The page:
Nissan Motor, Japan's second-biggest automaker, said today that Leaf production will reach full capacity by March at its factory south of Tokyo.
The company has gradually ramped up output of the Leaf, its first mass-marketed zero-emission car, since it started building them in late October, completing about 3,000 units to date.
By March, the pace of production will rise to full capacity of about 4,000 Leafs a month at the Oppama factory, putting Nissan on track to hit a target of producing a total 10,000 units by the end of March, a Nissan official said.
"We'll build more Leafs in the next two months and add overtime and holidays to keep up with production of the other vehicles on the line," said Seiji Honda, head of the Oppama factory, noting that car demand typically ticks up at the end of Japan's fiscal year in March.
Nissan and partner Renault want to lead the auto industry in the field of battery-run electric vehicles, and delivered its first electric vehicle, the Leaf, to customers in Japan and the United States last month.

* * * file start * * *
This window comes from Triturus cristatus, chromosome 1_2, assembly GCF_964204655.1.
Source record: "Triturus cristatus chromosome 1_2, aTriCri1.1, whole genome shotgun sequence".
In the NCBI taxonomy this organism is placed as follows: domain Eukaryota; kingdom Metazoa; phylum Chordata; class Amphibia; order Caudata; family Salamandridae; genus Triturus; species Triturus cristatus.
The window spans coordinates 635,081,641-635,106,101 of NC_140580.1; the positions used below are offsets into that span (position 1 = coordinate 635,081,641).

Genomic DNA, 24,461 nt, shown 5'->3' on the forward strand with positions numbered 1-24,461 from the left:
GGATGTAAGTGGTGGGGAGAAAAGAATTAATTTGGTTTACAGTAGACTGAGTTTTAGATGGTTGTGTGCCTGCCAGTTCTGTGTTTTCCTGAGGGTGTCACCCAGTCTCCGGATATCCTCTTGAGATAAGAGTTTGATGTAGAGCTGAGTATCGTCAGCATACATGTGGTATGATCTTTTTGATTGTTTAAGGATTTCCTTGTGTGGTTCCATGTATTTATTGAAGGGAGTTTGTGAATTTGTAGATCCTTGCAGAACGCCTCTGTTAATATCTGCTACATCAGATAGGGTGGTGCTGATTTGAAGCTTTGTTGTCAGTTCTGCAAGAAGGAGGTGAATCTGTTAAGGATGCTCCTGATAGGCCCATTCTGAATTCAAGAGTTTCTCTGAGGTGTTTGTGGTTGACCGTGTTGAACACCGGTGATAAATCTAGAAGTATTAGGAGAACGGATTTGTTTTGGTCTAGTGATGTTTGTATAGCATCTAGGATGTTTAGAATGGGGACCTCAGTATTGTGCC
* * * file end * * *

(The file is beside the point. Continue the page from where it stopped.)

Until production starts at its Tennessee and Sunderland factories in 2012 and 2013, respectively, Nissan will supply the car from Oppama.
Journalists today toured the 430,000-units-a-year Oppama plant, where the Leaf hatchback is assembled on a mixed line alongside gasoline-engine models such as the Juke, Cube, and Note.
With battery packs and electric motors waiting on the side of the trim and assembly lines instead of fuel tanks and engines, the Leaf's frames flowed seamlessly on conveyor belts between those of the Juke crossover and Cube minivan.
The battery modules and other EV-specific parts are put together in a separate "sub-line."
"Right now, about one in every seven cars is a Leaf, and we'll start building more until we reach maximum capacity in March," Honda said.
Nissan has taken orders for 6,000 Leafs in Japan and 20,000 in the United States so far, closing reservations for the time being. It sold the first Leafs in Portugal this month and will begin deliveries in select European markets in the coming months.
Nissan Americas Chief Carlos Tavares said earlier this month the automaker has committed to delivering the Leaf to all 20,000 U.S. customers by September.
Nissan and Renault are preparing factories around the world to manufacture a combined 500,000 lithium-ion batteries a year, mainly for their electric vehicles, by 2015.
The companies' joint CEO, Carlos Ghosn, has predicted that one-tenth of all new vehicles sold worldwide would be all-electric by 2020, and wants the alliance to take the biggest share, much as Toyota Motor has done with gasoline-electric hybrids.